"The churches today will tell you God loves everyone ... (but) it's a fable to think you can live like the devil and go to heaven," said Shirley Phelps-Roper, an attorney for the group and daughter of Fred Phelps, who, with her group shouted antigay epithets at passersby.

Just after midnight, the tiny group was escorted away from a cheering crowd of thousands outside city hall by police.


its non-discrimination policy

Kalamazoo County officials are considering adding two more classes -- "sexual orientation" and "gender identity" -- to the county's non-discrimination policy.

The recommendation comes from County Administrator Donald C. Gilmer and is part of a proposed revision to a wider affirmative action and equal employment opportunity personnel policy.

The Kalamazoo County Board of Commissioners will review that proposal at Tuesday's 3 p.m. Committee of the Whole meeting at the County Administration Building, 201 W. Kalamazoo Ave.

The non-discrimination policy already prohibits discrimination in recruitment, employment, training, promotion, wage or discipline because of race, color, sex, age, religion, national origin, marital status, height, weight or disability.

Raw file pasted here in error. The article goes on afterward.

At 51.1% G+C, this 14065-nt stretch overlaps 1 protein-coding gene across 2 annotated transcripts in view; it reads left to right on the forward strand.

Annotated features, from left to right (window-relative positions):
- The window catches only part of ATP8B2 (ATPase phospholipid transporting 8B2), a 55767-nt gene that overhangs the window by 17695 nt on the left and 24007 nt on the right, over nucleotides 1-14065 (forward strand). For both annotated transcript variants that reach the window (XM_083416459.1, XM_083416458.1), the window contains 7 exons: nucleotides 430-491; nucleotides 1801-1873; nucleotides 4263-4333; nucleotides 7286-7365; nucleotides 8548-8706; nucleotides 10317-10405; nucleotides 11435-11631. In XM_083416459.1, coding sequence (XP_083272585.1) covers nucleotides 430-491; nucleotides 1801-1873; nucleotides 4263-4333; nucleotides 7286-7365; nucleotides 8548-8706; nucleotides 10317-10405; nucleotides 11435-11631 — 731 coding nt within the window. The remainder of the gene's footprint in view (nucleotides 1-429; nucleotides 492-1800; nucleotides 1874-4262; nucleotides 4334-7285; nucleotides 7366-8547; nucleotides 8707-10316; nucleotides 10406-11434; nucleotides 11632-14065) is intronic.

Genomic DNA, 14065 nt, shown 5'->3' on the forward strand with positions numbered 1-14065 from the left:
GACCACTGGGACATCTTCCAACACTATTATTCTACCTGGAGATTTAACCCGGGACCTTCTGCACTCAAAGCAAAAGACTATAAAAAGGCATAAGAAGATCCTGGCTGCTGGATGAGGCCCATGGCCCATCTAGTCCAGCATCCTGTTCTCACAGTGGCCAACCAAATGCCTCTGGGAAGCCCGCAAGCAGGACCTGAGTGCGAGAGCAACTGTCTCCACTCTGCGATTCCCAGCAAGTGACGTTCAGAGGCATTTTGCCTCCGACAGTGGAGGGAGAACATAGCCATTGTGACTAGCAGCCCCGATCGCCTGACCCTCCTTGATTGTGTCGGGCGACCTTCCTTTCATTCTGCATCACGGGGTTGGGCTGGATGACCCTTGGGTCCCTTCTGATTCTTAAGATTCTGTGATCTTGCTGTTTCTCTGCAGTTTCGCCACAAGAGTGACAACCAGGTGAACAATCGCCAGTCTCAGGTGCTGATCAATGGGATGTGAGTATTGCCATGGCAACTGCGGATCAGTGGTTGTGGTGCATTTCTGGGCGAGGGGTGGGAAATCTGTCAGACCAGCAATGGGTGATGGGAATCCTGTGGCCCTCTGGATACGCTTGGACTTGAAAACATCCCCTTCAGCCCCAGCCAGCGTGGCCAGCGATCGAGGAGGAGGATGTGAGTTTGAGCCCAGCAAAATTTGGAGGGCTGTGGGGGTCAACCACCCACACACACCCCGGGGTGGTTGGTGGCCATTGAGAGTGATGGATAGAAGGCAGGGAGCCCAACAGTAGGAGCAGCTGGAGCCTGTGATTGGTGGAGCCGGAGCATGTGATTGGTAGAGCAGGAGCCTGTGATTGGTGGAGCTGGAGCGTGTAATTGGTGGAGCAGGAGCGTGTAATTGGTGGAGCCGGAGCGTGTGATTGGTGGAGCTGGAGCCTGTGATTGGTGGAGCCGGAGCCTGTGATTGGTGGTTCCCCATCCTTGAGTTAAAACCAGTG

"In my own personal view, we are talking about being more tolerant," said Gilmer. "As long as the person is qualified, just do your job, who cares what their sexual orientation or gender identity is?


Transsexuals (sic) get Olympic nod

Lausanne, Switzerland - Transsexuals (sic) have been cleared to compete in the Olympics for the first time.

Under a proposal approved on Monday by the IOC executive board, athletes who have undergone sex-change surgery (sic) will be eligible for the Olympics if their new gender has been legally recognised and they have gone through a minimum two-year period of postoperative hormone therapy.

The decision, which covers both male-to-female and female-to-male cases, goes into affect starting with this summer's Athens Olympics.

The IOC had put off a decision on so-called transgender athletes in February, saying more time was needed to consider all the medical issues.